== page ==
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- 1. Genetic Algorithms A Concise Introduction Arber Borici March 30, 2010
- 2. Outline GAs: Powerful Metaheuristics The Canonical Algorithm Hybrid GAs Areas of Application Integer Programming Multi-Objective Optimization An Example: Set Covering Problem Application on binary image compression 2
- 3. What is a GA? A GA is an ‘intelligent’ stochastic search metaheuristic that simulates evolutionary natural selection Intelligent? Stochastic search Developed by J. Holland ’75 Univ. Mich. Advanced variations Simple, Steady-State, Hybrid, etc. Genetic Programming (Koza’90) G. P. 3
- 4. GA Procedure Start with a random or predefined population Individuals reproduce, mutate, die Each individual has a relative fitness Genes from highly-fit individuals survive the next generation Fitness is the crux of GAs Run GA for N generations or until some criteria are met An infinite run would yield some optimal result 4
- 5. Some Terminology Chromosomes as simple data structures 5
- 6. GA PseudocodeGenerate initial population PEvaluate fitness for each individualREPEAT - Select parents from P - Recombine selected parents - Evaluate offspring fitness - Replace low-fit individuals with offspringUNTIL some criteria are met 6
- 7. Generating the Population Problem-dependent Merely random individuals Some predefined configuration Admixture of individuals Each individual has a uniform structure Integer-based representation Alleles as groups of bits Individual = chromosome 7
- 8. The Fitness Function Suppose you are searching for a solution You start with a random population The fitness function could be the “distance” between the current solution to the final solution The smaller the distance, the higher the fitness Low-fit individuals will eventually die Highly-fit individuals will reproduce, i.e. transfer genes to offspring 8
- 9. Fitness (cont’d) Fitness determines the strength of the GA Relative fitness is computationally suitable The Schema Theorem (Holland’75): Each generation, highly-fit individuals survive and produce offspring with even higher fitness The fittest individual of the last generation shall be the solution to the search problem Fitness functions vary in complexity and computability 9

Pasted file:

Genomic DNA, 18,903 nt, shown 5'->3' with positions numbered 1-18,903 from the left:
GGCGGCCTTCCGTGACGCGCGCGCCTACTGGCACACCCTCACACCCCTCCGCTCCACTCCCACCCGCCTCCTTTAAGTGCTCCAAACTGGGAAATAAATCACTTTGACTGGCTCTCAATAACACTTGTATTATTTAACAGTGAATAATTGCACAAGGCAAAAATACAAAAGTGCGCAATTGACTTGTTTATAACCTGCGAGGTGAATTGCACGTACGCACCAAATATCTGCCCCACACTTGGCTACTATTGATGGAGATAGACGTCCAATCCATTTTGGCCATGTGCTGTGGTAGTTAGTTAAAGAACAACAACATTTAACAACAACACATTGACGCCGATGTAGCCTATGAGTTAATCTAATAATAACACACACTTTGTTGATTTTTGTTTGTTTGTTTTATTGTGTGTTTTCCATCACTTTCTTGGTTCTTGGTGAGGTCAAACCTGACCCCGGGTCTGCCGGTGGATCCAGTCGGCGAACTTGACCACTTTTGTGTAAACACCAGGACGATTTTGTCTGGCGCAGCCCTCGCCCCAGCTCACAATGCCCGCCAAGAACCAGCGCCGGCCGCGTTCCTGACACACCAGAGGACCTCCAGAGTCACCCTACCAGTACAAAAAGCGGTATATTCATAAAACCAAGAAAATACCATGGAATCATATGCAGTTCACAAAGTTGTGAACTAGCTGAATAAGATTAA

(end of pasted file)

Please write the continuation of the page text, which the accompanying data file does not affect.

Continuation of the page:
- 10. Inside the Loop: Selection Selection is done at every generation A stochastic operation Two individuals are chosen until a pool of offspring is constructed Selection determines who will live and who will die Offspring are first evaluated (fitness) Highly-fit offspring will replace low-fit individuals 10
- 11. Inside the Loop: Selection Several strategies: Ranking Roulette wheel Tournament Stochastic remainder sampling Stochastic uniform sampling Strategies are empirically and theoretically employed 11
- 12. Inside the Loop: Recombination Parents recombine to produce offspring: • Gene regions are exchanged • Locations are heuristically or randomly selected Crossover • Note the swapped genes • Offspring have a different (usually better) fitness 12
- 13. Inside the Loop: Replacement Several strategies: Replace extrema Stochastic replacement Crowding (most similar) Replace just parents Theoretical and empirical judgment 13
- 14. Ending the Loop: Criteria Number of generations Apocalypse time at a predefined generation number (Sub-)Optimal solution A satisfying solution has been attained Requires careful judgment Problem: Premature convergence 14
- 15. Premature Convergence Crossover and mutation too effective No gene variation – quick convergence Likelihood of finding new individuals (solutions) decreases Two approaches: DeJong Crowding: replace most similar solutions Goldberg’s Fitness Scaling: decrease fitness of most similar individuals 15
- 16. Premature ConvergenceOur objective is to attain Premature convergence atsome maximum value certain local niches Figure: CodeProject 16
- 17. General Parameters Population size Problem-dependent A small size does not imply derated optimality Number of generations What is a good stopping time? Crossover and mutation probabilities Naturally, mutation has a minute rate In simulations, rates vary per empirical judgment 17
- 18. Some Properties Implicit Parallelism GA searches many solutions implicitly at the same time (schema of chromosomes) Binary alphabets offer the largest number of schema Standalone GAs often provide sub-optimal solutions for very large problem sizes Optimality is expected 18